Following its purchase of a 51% stake in HSBC Holdings PLC's U.K. merchant acquiring business, Global Payments Inc. has a "strong" appetite for acquisitions, according to Paul R. Garcia, its chairman, president, and chief executive.

"We have an expectation of announcing some more transactions, and I think that's probably a near-term expectation," Mr. Garcia said on a conference call last week to discuss his Atlanta company's results for its fiscal fourth quarter, which ended May 31. "What we're interested in doing is expanding our footprint internationally."

Strong international business helped boost the transaction processor's revenue growth during the quarter and helped offset weakness in the United States.

Global Payments bought the stake in the unit, now a joint venture known as HSBC Merchant Services, for $439 million on June 30. Mr. Garcia said the purchase "shows our ongoing commitment to expanding our international presence, which we expect will provide longtime opportunities for future growth."

Joe Hyde, Global Payments' chief financial officer, said on the call that it was still too early to quantify the purchase's long-term revenue potential. "We anticipate that the joint venture will be highly profitable," he said, but "we expect to have a better sense for its financial impact after we have managed the joint venture over the coming quarters."

Mr. Garcia said Global Payments would work with HSBC and other potential partners to expand in Europe.

The processor's revenue increased 23% from a year earlier, to $343.8 million. Profits rose 23%, to $40.8 million, or 50 cents a share. Card transactions handled by Global Payments increased 21%, and revenue from that business increased 18%. Mr. Garcia credited "solid performance in our merchant services" for the increase in profits, and he cited improvement in the money transfer business, "largely due to recent favorable pricing."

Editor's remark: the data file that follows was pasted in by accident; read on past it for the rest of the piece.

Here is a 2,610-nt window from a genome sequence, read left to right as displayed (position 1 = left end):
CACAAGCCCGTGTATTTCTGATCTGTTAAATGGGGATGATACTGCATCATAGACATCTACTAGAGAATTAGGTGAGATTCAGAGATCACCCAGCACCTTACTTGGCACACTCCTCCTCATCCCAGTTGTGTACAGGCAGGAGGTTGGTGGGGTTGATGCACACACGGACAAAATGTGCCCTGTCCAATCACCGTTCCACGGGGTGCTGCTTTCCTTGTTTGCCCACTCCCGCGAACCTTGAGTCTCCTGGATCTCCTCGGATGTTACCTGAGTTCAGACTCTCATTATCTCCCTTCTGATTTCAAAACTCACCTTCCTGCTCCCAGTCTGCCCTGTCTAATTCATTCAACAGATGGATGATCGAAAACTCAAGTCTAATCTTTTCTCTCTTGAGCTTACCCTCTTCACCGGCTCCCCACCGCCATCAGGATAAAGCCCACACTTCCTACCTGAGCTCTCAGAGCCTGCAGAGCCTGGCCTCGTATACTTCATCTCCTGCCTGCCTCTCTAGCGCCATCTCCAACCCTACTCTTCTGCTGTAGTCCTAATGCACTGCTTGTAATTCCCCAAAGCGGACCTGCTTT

Global Payments Asia-Pacific Ltd., another joint venture with HSBC, had "strong revenue growth of 41% for the quarter," according to Mr. Garcia. In Canada, though credit and debit transactions increased only 3%, revenue rose 36% on "a favorable Canadian currency exchange and a … pricing initiatives relating to changes in the Canadian market interchange structure."

In the United States, he said, the company closed "a number of unprofitable domestic branches" during the quarter.

Global Payments forecast that its revenue would jump 27% to 31% this fiscal year, to $1.62 billion to $1.675 billion, and that earnings per share would rise 11% to 16%, to $2.20 to $2.30.

Mr. Garcia said the forecast took reduced U.S. consumer spending into account. "Nobody is immune from a bad economy," he said. "If volumes soften significantly, it's very difficult to get rid of enough cost to make up for that in a high-fixed-cost, low-variable-cost business."

Sanjay Sakhrani, an analyst at KBW Inc.'s Keefe, Bruyette & Woods Inc., wrote in a note to investors Thursday that Global Payments' "results were better than expected … with international compensating" for a weaker-than-anticipated U.S. performance.

He praised the "relatively stronger results" from the money transfer business, "which has been a thorn at the company's side in recent quarters."

Thomas C. McCrohan of Janney Montgomery Scott LLC called the forecast "disappointing" and criticized its new format in a note to investors Friday. "The company's decision to abandon segment-level margin guidance will shift attention to weakening trends within the core domestic channel."

At midafternoon Friday, Global Payments shares were off about 6%.

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